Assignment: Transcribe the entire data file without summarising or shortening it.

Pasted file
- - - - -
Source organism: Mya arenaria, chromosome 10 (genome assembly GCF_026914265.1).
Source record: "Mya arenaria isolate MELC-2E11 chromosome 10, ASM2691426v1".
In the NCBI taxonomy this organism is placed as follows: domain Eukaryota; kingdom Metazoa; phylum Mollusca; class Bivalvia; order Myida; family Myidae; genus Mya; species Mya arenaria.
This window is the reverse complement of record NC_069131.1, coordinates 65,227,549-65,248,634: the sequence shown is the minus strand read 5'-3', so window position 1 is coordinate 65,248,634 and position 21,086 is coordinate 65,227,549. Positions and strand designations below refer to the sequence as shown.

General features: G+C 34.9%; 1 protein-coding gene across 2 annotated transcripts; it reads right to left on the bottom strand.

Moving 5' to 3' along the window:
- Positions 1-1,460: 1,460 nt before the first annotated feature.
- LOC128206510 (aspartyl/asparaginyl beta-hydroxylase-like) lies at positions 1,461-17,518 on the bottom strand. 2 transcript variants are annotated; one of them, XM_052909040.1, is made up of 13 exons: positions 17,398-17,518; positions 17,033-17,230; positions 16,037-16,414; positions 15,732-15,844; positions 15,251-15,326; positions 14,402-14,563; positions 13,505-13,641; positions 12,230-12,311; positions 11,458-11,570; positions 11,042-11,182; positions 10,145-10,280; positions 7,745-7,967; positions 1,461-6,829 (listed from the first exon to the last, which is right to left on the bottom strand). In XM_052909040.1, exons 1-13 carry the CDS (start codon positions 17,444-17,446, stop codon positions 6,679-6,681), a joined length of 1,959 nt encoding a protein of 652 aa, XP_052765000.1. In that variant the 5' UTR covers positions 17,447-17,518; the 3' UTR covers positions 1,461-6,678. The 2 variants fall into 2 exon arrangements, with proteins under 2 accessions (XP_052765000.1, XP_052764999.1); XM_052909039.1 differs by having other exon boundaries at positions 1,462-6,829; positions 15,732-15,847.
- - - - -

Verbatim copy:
Source organism: Mya arenaria, chromosome 10 (genome assembly GCF_026914265.1).
Source record: "Mya arenaria isolate MELC-2E11 chromosome 10, ASM2691426v1".
In the NCBI taxonomy this organism is placed as follows: domain Eukaryota; kingdom Metazoa; phylum Mollusca; class Bivalvia; order Myida; family Myidae; genus Mya; species Mya arenaria.
This window is the reverse complement of record NC_069131.1, coordinates 65,227,549-65,248,634: the sequence shown is the minus strand read 5'-3', so window position 1 is coordinate 65,248,634 and position 21,086 is coordinate 65,227,549. Positions and strand designations below refer to the sequence as shown.

General features: G+C 34.9%; 1 protein-coding gene across 2 annotated transcripts; it reads right to left on the bottom strand.

Moving 5' to 3' along the window:
- Positions 1-1,460: 1,460 nt before the first annotated feature.
- LOC128206510 (aspartyl/asparaginyl beta-hydroxylase-like) lies at positions 1,461-17,518 on the bottom strand. 2 transcript variants are annotated; one of them, XM_052909040.1, is made up of 13 exons: positions 17,398-17,518; positions 17,033-17,230; positions 16,037-16,414; positions 15,732-15,844; positions 15,251-15,326; positions 14,402-14,563; positions 13,505-13,641; positions 12,230-12,311; positions 11,458-11,570; positions 11,042-11,182; positions 10,145-10,280; positions 7,745-7,967; positions 1,461-6,829 (listed from the first exon to the last, which is right to left on the bottom strand). In XM_052909040.1, exons 1-13 carry the CDS (start codon positions 17,444-17,446, stop codon positions 6,679-6,681), a joined length of 1,959 nt encoding a protein of 652 aa, XP_052765000.1. In that variant the 5' UTR covers positions 17,447-17,518; the 3' UTR covers positions 1,461-6,678. The 2 variants fall into 2 exon arrangements, with proteins under 2 accessions (XP_052765000.1, XP_052764999.1); XM_052909039.1 differs by having other exon boundaries at positions 1,462-6,829; positions 15,732-15,847.